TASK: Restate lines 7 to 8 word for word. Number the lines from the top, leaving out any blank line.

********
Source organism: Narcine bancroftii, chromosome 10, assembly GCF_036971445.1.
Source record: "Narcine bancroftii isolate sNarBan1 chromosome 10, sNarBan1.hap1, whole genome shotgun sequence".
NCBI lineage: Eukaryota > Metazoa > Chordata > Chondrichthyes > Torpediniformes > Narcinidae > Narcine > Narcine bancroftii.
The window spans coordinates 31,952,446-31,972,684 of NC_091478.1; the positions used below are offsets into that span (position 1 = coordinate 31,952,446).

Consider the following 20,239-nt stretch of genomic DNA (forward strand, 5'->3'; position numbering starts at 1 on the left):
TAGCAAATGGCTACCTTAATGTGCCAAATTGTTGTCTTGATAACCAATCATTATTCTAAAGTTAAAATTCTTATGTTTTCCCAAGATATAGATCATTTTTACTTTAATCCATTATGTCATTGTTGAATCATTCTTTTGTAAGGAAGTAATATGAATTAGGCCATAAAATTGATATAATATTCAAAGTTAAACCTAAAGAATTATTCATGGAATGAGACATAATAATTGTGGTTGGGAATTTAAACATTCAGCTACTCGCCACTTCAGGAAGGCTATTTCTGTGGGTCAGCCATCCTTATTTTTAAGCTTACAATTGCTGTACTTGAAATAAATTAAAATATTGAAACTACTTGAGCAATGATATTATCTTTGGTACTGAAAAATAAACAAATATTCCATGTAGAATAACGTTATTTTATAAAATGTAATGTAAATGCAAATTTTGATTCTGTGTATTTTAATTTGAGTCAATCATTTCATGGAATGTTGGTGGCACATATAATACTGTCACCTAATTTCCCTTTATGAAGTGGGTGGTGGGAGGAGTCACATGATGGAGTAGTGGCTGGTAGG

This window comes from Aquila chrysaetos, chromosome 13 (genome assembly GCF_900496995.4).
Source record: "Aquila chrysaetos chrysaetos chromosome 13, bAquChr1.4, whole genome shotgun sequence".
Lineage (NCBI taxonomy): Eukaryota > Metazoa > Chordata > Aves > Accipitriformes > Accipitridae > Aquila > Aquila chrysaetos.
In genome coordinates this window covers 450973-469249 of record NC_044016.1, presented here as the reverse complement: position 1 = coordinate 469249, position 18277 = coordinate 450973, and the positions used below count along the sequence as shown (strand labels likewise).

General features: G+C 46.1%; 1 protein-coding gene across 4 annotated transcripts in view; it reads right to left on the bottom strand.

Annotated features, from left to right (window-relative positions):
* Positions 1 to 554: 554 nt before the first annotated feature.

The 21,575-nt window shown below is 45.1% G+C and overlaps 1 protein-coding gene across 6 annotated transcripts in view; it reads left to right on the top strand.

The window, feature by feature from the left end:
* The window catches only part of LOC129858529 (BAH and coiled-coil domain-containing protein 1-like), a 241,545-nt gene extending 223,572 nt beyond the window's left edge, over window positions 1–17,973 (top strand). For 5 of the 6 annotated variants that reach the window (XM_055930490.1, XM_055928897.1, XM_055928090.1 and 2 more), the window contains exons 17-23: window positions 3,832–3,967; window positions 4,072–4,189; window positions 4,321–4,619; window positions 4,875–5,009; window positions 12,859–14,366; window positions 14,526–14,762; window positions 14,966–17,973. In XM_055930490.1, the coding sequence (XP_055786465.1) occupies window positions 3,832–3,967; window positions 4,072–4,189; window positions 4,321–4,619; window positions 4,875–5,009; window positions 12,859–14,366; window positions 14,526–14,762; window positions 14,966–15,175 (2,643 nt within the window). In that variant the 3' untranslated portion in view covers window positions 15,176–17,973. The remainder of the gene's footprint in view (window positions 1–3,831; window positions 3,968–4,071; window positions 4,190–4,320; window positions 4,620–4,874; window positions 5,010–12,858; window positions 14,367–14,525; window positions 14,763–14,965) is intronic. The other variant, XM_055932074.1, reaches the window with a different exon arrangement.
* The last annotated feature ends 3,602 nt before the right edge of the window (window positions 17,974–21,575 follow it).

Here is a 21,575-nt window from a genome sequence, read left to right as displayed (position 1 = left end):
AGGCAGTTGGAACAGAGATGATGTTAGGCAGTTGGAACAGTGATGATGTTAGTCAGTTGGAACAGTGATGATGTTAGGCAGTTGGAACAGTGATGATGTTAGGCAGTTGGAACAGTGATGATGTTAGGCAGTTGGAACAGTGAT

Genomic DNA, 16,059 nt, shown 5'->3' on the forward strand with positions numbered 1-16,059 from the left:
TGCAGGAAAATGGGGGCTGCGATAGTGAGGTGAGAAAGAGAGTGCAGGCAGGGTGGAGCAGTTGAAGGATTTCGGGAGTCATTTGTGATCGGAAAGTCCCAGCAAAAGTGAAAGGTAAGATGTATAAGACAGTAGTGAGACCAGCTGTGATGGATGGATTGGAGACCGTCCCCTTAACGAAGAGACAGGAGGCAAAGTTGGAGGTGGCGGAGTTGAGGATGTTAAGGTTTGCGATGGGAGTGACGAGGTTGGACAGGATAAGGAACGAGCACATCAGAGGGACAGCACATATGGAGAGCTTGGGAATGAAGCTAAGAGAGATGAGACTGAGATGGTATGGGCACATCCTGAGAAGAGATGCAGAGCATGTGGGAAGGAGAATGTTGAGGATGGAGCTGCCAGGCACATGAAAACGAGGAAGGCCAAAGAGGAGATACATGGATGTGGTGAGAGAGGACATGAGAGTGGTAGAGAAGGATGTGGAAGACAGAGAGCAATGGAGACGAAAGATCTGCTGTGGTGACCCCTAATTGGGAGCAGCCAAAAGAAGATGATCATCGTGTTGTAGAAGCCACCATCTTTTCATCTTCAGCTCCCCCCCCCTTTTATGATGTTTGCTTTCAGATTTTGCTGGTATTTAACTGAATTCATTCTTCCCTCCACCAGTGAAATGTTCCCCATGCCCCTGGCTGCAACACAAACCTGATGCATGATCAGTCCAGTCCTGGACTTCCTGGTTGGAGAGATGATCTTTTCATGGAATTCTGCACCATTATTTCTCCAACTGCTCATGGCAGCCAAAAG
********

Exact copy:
This window comes from Aquila chrysaetos, chromosome 13 (genome assembly GCF_900496995.4).
Source record: "Aquila chrysaetos chrysaetos chromosome 13, bAquChr1.4, whole genome shotgun sequence".